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Table Of Contents  CertiGuide to A+ (Core Hardware)
 9  Chapter 1011:  Networking
      9  VIII  Protocols

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DHCP – Can I Borrow a Cup of IP?
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TCP/IP

Transmission Control Protocol/Internet Protocol (TCP/IP) has almost become a household word with The Internet becoming part of daily life.

[spacer]TCP/IP is NOT a Protocol

TCP/IP
is NOT a network transmission protocol. It IS a whole slew of tools that include transmission protocols. Actually it has two major ones: TCP and User Datagram Protocol (UDP).


TCP/IP works with numbers, not names. Since numbers are more difficult to remember, we have tools in TCP/IP to make it easier for humans to work with, but when the rubber meets the road, it's about numbers.

To make the numbers somewhat simpler for humans to work with, they are broken down into four groups of numbers called Octets. If you have ever setup an Internet connection, you may have had to enter these numbers. They look something like 192.168.10.2. This is known as the IP Address. Every computer connected to a TCP/IP network must have a unique IP Address. If two computers have the same address, one or both will be kicked off the network. A computer on a TCP/IP network is referred to as host.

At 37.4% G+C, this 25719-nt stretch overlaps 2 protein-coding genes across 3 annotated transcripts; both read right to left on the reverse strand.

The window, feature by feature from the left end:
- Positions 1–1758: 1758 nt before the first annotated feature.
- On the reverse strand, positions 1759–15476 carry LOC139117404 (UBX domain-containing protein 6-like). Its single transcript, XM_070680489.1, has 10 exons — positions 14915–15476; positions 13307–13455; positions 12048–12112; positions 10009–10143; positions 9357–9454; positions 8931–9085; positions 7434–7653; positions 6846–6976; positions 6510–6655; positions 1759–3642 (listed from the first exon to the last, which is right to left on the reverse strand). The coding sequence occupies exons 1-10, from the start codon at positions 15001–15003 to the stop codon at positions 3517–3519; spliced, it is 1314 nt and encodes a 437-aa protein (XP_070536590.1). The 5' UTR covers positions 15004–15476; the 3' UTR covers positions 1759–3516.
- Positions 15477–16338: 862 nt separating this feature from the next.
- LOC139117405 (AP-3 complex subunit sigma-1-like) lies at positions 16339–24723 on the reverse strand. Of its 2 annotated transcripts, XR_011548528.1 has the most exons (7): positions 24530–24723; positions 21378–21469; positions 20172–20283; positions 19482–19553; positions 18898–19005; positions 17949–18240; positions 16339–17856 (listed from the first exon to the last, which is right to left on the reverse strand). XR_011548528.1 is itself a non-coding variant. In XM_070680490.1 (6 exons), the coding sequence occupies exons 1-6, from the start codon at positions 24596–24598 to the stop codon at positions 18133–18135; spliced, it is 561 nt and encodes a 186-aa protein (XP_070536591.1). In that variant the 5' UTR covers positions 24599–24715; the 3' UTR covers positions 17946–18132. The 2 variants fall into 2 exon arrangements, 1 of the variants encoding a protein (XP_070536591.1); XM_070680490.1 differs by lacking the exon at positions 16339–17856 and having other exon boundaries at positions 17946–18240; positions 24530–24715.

[spacer]Octets = Binary Groups

Because the octets are really representations of binary numbers under the hood, each octet cannot be smaller than zero (0) or larger than 255.


The four octets have to be some combination of 32 zeros and ones. This string of binary numbers actually represents two things.

The first is the 'name' of the network; the second is the 'name' of the PC or other device on the same network. How the division of the 32 zeros and ones happens is the role of another set of four octets, known as the SubNet Mask.

[spacer]The Gateway

You will see a third option, again using octets. When network traffic happens and it isn't for your network, the data has to leave your network. That third octet entry is known as the Gateway. The job of the gateway is to be a place marker for the device that acts as a doorway for data that must enter and leave your network. Once again, it is a binary thing. The data is or isn't for your network. If the data isn't for your network, it throws it to the gateway. It sort of works like "I don't know what to do with this data traffic, Gateway, you handle it and let me know when you got something for me."



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DHCP – Can I Borrow a Cup of IP?
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